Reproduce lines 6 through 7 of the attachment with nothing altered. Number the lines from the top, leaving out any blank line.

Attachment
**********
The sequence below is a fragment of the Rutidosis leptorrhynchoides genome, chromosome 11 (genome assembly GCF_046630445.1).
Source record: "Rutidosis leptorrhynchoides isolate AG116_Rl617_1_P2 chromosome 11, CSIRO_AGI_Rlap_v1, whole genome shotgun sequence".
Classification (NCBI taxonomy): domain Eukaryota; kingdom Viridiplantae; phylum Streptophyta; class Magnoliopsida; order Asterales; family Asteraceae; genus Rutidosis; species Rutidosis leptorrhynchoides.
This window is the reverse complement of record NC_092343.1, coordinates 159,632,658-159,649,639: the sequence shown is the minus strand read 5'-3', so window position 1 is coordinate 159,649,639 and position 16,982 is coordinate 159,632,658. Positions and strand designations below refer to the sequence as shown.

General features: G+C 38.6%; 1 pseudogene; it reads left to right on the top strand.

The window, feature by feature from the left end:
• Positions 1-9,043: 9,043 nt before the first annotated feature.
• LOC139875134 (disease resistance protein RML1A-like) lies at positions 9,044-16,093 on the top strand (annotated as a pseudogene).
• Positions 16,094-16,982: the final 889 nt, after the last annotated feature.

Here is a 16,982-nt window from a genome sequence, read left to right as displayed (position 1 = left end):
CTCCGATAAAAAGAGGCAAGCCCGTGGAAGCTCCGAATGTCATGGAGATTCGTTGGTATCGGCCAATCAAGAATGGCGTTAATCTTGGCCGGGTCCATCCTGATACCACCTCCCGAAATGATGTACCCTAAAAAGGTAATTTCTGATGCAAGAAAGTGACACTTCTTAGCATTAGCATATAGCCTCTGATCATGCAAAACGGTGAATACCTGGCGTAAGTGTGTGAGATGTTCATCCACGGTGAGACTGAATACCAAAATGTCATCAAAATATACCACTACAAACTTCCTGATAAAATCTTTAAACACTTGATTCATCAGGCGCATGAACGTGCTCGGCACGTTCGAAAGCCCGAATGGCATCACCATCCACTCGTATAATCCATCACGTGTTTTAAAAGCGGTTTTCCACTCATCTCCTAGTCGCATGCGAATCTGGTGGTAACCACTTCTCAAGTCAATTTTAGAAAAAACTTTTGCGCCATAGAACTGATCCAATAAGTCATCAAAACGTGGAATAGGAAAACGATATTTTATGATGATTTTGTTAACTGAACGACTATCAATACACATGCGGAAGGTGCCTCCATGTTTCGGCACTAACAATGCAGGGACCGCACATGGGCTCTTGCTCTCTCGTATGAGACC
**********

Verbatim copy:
The window, feature by feature from the left end:
• Positions 1-9,043: 9,043 nt before the first annotated feature.